- that I still have to wait for the next update to get my recently added edits to the map.
That’s why I wanted to be able to create the maps myself in the first place. But now I’ve just found out that it is actually possible to have several .img files installed simultanously on the Dakota and that they don’t all have to be named gmapsupp.img! That solves the first issue completely and I guess I can live with the second one.
Regarding the TYP files, I have not yet tried tweaking them, and I find them rather good for me as is. But I have a couple of questions, and since I’ve been lucky enough to get a reply from the one person on the planet who is probably most likely to know the answer I’ll shoot, though it’s off-topic. So, here goes: I noticed that the TYP files at openmtbmaps for the different countries have different names. I thought a TYP file was just some general definition of how different objects are shown and not related to the maps themselves until they are combined into gmapi or img file. So I’m wondering are the classe.TYP and the clasno.TYP for instance any different? I’ve also failed to apply other TYP files to your maps. Actually I’ve only tried one. I downloaded the CF1400.TYP from http://www.cferrero.net/maps/guide_to_TYPs.html (It was the first one I stumbled upon and I assume it is a functioning TYP file.) and I tried to apply it to the MTBmap of Sweden that I downloaded from you yesterday, but I was not able to do that using the Gmapibuilder. The TYP didn’t seem todo anything at all to the map. Do you have any idea why that is? My workflow is:
• Download a zip-file from your site (e.g. mtbsweden.7z.zip)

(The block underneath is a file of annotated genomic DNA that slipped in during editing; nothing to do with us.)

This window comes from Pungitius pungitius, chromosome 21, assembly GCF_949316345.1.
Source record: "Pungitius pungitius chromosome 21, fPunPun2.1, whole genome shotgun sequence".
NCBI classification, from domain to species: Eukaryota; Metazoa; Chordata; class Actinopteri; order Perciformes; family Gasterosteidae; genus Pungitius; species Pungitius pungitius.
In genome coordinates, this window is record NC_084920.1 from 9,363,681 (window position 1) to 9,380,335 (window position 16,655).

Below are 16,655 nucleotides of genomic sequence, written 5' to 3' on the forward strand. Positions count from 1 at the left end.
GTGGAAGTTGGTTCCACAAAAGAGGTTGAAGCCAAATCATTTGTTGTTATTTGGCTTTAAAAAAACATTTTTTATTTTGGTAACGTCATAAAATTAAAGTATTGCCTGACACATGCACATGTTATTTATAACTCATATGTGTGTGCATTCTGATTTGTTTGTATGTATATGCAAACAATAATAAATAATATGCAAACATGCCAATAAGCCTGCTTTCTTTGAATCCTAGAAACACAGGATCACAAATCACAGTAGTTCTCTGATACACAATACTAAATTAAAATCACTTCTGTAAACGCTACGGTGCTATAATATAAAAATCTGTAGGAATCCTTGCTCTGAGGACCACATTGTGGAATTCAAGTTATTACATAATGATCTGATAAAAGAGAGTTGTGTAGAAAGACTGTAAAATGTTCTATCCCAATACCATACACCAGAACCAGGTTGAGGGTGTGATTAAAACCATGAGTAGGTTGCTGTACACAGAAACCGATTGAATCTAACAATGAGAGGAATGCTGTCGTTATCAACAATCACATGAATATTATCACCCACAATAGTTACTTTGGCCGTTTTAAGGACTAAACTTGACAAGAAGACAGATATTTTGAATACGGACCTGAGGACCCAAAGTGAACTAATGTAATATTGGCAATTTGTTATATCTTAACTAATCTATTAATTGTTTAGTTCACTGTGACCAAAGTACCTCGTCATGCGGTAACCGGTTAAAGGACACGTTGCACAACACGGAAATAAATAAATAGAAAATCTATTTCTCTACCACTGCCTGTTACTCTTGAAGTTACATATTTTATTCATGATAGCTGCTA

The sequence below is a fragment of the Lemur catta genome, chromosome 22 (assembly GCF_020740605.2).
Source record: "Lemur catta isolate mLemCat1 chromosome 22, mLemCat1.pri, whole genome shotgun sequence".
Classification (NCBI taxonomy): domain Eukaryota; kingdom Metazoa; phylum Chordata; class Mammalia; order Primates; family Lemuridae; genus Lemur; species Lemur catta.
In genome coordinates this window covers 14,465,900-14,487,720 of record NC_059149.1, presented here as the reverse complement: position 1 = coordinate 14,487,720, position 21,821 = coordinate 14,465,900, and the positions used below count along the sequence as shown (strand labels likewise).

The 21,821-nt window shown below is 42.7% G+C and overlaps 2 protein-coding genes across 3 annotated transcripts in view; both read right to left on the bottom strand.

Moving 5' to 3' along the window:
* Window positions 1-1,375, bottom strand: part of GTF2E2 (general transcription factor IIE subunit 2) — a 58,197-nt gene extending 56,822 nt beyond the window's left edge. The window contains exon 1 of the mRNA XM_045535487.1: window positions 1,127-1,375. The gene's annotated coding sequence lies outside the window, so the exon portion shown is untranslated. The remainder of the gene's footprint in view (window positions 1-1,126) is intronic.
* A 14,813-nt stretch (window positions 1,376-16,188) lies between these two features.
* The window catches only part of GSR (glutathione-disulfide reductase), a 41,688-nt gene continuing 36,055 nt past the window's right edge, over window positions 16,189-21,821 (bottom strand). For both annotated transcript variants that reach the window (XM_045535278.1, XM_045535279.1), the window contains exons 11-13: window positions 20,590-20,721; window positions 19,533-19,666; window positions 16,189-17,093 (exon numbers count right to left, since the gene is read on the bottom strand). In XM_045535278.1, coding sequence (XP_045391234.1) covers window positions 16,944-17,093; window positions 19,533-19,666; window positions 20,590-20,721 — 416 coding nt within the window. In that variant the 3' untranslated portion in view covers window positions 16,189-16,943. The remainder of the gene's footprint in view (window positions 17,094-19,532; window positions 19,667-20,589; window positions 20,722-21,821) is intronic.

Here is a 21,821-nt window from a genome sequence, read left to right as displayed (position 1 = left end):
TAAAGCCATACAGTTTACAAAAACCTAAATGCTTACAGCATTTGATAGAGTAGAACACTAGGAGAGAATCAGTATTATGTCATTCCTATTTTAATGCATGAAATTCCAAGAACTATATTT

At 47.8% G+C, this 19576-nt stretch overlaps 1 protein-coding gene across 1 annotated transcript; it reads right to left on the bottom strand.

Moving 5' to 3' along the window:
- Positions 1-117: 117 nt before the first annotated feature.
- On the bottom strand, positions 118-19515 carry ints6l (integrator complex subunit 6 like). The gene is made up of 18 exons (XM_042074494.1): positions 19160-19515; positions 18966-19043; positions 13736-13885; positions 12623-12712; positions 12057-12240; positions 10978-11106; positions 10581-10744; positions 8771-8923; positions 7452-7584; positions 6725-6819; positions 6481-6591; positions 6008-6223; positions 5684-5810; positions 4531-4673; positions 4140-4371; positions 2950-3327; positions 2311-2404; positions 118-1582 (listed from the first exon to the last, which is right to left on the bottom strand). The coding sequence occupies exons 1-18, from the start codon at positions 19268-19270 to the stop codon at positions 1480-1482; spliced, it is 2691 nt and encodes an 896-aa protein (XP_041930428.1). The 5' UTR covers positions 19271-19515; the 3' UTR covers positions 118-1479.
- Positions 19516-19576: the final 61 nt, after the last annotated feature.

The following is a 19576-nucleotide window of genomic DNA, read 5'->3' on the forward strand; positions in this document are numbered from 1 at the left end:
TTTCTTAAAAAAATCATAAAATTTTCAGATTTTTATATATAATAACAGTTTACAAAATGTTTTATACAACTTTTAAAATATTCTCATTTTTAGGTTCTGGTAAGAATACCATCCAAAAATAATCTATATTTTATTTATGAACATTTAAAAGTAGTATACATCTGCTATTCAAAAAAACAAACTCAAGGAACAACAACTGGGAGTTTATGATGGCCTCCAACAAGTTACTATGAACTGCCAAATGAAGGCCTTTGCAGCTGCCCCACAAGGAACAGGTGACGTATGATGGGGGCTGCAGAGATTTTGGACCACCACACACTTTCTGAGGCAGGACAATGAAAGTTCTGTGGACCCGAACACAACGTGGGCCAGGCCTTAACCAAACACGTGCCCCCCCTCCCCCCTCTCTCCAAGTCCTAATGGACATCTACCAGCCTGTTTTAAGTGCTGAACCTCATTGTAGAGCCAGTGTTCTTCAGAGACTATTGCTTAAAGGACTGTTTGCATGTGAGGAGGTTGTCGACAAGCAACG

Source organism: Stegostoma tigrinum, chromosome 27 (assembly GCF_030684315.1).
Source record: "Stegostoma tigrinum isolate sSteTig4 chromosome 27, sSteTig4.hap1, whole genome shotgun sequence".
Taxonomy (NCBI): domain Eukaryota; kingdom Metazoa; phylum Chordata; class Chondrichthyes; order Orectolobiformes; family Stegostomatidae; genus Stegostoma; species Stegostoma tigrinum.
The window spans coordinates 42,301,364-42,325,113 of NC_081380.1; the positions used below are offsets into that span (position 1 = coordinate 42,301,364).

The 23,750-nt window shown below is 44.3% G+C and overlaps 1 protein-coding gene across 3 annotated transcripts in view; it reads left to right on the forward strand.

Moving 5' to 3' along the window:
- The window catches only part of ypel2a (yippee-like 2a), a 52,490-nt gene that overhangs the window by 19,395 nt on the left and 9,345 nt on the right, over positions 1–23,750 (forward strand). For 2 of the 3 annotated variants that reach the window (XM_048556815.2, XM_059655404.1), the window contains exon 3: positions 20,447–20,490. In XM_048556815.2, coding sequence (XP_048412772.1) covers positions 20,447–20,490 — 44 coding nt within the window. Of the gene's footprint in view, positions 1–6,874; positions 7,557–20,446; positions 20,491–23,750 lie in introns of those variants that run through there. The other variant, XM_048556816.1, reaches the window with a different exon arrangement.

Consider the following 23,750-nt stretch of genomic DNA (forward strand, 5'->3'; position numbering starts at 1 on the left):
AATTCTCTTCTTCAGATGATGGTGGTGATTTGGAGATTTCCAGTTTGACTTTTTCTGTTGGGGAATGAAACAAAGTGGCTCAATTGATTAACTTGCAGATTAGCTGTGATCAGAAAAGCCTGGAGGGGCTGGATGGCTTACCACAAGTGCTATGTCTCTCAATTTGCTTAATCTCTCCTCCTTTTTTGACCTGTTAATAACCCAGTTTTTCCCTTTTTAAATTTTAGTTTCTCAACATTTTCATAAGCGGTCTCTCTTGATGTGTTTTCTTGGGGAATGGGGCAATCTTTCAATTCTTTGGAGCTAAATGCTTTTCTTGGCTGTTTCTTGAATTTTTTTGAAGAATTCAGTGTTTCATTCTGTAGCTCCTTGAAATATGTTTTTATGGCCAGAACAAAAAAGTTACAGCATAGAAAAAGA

• Run the tdb, img:s, and .TYP through Gmapibuilder
• Run the just created .gmapi file through MapManager
• Install an gmapsupp.img file from the .gmapi file on the Dakota 20 using MapInstall
• (Possibly rename the gmapsupp.img something individual using mass storage mode to be able to install additional .img maps.)
You can only use Typs that are designed for the style-file. The actual name is less important, but I want them to be different, in case someone throws several maps into the same folder, as every TYP needs unique FID/PID fitting the maps. Also ati.land destroys my TYPfiles. You need to use maptk. You can install as many countries as you like via Mapsource/Basecamp/Qlandkarte GT, you just have to send them once all together.
Thanks for the explanation! I’ll read the manuals and see if it might be worth getting Linux to be able install maptk. I’ve also downloaded Basecamp and Qlandkarte GT to see if they are useful to me. As I said, I’m totally new to this whole GPS and Garmin universe.
Honestly, I actually think it’s mostly an advantage to have each country as a separate file on the Dakota. That way I don’t have to spend time and bandwidth updating more maps than those I actually plan to use in the immediate future, and it’s not like I would install all 192 countries anyway. And I don’t care if my Norway map is not up-to-date during the 51 weeks a year I’m not there.
That’s my TYP file, so if you need help using it, just shout. As Felix notes, TYP files are designed to work along with an associated package of mkgmap style rules, and must also have the same Family ID as your map. If you want to use CF1400.TYP, you will need to make sure your map has family ID 1400, and also use the custom style that you can download from the same website (http://www.cferrero.net/maps/downloads/charlie.zip).